The in-pond raceway system (IPRS) cultures fish in raceways in existing pond units. Solid waste is removed, conserving water quality for reuse. Developed at Auburn University in Alabama, United States, the system has been used for the production of channel catfish in the US and grass carp in China.
This is the first time it has been tested for tilapia production in Egypt, as part of the Sustainable Transformation of Egypt’s Aquaculture Market System project. The project is led by WorldFish, an international non-profit research organisation based in Malaysia, and is being implemented in collaboration with the US Soybean Export Council, which provides the feed.
To create the raceways, three concrete cells were constructed in a 1 feddan (approximately 4,000sq m) pond at the Africa Aquaculture Research and Training Center in Abbassa, outside Cairo. The cells were equipped with pumps for continuous water movement and aeration during the production season and stocked with a fast-growing Nile tilapia strain developed by WorldFish.
“The water current carries fish waste through a screen at the end of the raceways into a ‘quiescent zone’,” explained Dr Ahmed Nasr-Allah, a scientist at WorldFish. “Waste settles in the quiescent zone before being removed by a suction pump for use as a crop fertiliser. The water then moves to the open area of the pond where it is recharged with oxygen and returned to the raceway. No water is discharged, other than to periodically replace seepage and evaporation losses.”
Innovation in intensified production
The IPRS was selected for testing in Egypt as a means to meet the increasing demand for aquaculture products in the country while addressing mounting economic and environmental constraints.
“The technology addresses these constraints by allowing maximum use of available water resources and greater production at lower per-unit cost through higher fish survival and feed conversion,” said Dr Harrison Karisa, WorldFish’s country director for Egypt and Nigeria. “The zero water exchange – or closed – system also improves biosecurity measures, thus minimising disease risks and the need to apply drugs and chemicals.”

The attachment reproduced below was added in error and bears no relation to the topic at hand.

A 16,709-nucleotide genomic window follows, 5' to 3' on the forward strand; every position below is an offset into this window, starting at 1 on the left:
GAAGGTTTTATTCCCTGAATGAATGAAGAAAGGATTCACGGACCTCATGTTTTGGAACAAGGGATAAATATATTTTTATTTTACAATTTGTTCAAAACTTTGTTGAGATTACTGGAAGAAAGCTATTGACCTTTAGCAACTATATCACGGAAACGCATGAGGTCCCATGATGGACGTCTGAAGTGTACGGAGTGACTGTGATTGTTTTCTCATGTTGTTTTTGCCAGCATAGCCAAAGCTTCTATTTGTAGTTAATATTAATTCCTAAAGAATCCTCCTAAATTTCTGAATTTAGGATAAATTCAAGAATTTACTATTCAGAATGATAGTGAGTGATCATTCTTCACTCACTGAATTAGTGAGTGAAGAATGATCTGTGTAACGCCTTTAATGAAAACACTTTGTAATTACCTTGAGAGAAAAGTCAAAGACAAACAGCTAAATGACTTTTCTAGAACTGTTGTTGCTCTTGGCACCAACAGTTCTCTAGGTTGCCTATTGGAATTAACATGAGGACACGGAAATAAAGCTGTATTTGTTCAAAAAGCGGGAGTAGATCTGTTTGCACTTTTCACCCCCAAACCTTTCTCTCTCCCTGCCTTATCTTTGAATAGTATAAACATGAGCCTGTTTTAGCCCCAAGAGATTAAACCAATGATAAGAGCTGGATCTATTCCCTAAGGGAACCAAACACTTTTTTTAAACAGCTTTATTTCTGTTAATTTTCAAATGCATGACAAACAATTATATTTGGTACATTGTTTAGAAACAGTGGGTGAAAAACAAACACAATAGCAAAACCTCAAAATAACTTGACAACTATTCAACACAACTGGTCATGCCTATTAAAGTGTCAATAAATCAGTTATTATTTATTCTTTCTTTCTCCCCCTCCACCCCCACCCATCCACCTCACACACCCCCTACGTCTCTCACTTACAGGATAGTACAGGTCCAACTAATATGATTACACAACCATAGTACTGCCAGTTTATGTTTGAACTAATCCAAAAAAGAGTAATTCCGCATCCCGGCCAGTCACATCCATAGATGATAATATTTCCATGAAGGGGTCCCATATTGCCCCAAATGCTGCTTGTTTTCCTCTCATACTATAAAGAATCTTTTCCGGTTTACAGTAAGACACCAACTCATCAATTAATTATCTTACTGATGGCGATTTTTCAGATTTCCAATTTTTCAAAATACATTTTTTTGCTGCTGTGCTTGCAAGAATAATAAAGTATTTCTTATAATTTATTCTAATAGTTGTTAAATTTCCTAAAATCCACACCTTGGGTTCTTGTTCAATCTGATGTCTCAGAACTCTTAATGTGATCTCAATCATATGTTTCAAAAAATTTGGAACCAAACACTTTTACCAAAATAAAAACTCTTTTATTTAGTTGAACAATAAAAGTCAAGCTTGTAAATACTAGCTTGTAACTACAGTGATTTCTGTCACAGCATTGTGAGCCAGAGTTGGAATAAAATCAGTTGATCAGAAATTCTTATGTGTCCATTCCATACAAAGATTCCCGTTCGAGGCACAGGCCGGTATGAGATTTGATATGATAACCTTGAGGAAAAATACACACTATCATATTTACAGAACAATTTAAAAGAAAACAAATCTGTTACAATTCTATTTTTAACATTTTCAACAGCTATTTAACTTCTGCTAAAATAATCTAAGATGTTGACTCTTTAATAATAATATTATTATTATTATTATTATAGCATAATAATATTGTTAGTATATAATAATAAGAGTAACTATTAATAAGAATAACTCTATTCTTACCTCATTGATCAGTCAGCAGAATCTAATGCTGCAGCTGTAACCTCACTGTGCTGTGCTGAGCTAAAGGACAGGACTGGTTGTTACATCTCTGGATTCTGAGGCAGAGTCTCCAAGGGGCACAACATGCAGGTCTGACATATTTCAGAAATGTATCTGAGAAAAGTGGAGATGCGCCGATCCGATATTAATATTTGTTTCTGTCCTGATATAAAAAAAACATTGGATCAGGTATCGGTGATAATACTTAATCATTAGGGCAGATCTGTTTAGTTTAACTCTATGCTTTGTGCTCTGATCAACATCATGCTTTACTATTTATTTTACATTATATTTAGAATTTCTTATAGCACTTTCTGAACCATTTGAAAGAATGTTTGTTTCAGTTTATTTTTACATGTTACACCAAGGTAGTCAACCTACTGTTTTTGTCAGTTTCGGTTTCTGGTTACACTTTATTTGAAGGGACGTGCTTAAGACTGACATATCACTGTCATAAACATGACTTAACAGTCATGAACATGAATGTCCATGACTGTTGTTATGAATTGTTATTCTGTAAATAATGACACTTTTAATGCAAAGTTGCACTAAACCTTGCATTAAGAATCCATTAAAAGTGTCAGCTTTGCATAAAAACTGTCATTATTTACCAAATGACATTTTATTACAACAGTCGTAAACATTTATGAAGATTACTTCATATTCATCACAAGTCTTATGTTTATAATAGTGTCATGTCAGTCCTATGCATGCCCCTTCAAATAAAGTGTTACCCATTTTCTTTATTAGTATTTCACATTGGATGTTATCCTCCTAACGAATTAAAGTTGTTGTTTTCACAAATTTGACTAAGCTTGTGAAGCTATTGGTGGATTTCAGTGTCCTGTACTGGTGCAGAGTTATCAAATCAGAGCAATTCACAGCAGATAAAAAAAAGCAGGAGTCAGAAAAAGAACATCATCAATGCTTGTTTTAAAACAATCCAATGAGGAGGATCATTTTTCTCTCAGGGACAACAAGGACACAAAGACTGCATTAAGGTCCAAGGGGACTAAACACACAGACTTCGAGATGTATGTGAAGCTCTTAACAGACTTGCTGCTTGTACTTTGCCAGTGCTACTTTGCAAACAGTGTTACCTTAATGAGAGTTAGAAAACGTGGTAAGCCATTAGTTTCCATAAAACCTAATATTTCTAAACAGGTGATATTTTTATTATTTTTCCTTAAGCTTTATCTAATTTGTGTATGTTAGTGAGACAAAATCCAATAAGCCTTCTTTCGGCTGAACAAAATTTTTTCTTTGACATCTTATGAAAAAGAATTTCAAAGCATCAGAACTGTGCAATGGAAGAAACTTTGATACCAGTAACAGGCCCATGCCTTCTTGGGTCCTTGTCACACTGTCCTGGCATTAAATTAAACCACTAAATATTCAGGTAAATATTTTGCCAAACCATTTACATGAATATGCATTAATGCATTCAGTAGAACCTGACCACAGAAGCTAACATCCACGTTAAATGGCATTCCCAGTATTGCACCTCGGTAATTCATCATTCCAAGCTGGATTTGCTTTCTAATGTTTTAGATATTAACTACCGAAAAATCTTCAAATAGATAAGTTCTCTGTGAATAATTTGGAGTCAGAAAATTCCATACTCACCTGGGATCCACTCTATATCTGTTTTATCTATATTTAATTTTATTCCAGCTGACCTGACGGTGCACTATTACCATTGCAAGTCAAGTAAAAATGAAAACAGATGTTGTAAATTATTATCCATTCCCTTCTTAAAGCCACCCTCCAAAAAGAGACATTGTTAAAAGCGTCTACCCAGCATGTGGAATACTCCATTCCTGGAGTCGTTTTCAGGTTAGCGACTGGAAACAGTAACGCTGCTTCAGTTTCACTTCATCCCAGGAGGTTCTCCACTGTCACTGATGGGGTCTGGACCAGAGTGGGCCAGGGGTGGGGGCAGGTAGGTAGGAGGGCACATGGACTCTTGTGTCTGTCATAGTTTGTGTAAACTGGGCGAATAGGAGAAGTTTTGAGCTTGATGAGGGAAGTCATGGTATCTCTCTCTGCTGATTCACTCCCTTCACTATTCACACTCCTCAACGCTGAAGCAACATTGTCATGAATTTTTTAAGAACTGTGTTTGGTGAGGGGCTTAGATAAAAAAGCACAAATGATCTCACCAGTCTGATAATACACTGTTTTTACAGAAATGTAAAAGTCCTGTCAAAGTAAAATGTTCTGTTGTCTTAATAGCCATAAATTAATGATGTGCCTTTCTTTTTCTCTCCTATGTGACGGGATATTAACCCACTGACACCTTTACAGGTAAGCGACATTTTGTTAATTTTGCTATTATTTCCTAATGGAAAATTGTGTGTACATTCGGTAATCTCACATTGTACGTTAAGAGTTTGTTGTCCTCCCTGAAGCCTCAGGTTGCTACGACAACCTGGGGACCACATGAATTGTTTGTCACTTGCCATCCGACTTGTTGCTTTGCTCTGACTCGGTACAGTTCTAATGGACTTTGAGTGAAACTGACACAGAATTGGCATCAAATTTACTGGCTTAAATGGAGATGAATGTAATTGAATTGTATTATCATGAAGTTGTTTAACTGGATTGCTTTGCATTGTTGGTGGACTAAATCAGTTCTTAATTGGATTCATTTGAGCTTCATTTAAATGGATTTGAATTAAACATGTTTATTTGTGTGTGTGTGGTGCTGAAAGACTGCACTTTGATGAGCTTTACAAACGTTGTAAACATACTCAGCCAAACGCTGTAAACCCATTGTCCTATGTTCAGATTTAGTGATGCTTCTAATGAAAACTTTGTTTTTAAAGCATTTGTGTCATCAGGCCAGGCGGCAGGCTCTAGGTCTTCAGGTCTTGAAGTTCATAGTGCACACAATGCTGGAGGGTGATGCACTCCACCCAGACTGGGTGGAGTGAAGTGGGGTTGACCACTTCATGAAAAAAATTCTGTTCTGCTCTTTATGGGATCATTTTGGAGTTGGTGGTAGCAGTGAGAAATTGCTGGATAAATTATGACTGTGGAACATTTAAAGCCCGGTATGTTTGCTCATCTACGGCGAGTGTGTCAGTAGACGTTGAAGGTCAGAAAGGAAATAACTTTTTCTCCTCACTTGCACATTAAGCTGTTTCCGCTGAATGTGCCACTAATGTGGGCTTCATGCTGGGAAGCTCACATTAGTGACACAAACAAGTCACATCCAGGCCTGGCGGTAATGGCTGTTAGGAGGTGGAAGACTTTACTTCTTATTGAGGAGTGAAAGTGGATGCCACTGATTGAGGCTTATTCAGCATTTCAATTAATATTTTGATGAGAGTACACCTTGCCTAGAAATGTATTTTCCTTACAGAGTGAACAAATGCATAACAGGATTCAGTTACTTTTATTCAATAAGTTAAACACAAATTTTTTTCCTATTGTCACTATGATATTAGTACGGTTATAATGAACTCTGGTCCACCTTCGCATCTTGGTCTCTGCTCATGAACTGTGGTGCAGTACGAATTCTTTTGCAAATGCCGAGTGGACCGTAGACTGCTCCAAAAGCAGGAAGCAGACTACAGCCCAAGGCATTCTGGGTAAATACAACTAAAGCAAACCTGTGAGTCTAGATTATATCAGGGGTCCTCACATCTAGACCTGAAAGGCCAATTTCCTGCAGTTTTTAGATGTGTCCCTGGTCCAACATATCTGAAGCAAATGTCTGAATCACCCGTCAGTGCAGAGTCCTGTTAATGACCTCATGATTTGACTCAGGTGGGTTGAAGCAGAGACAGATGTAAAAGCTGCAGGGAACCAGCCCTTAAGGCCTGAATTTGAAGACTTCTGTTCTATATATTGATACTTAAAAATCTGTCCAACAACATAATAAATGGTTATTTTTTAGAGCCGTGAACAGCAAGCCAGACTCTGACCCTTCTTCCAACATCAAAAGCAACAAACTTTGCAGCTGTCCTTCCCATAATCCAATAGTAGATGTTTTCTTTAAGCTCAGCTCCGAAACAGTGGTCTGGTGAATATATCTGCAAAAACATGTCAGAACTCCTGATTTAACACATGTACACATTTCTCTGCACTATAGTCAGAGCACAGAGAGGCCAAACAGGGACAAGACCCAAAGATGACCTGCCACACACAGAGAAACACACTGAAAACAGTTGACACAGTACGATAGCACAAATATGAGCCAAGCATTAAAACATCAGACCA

Results from the test showed that the system can produce 10-12 metric tonnes of tilapia from a 1 feddan pond, compared with a regular earthen pond that produces 4-5 metric tonnes. This is more than double the production within four months.
“The system has the potential to revolutionise the way aquaculture is done in Egypt. This could pave the way for further innovations in intensified production of farmed fish while allowing for a significant reduction in the use of extra nitrogenous fertiliser in low-input cropping systems here and elsewhere on the African continent,” said Karisa.
A further trial carried out to produce a low-cost unit using lining material and wood reduced the construction costs by up to half compared to the concrete cells.
This article is part of a new series on the contribution of sustainable aquaculture to food and nutrition security in developing countries. The research was supported by the WorldFish-led CGIAR Research Program on Fish Agri-Food Systems.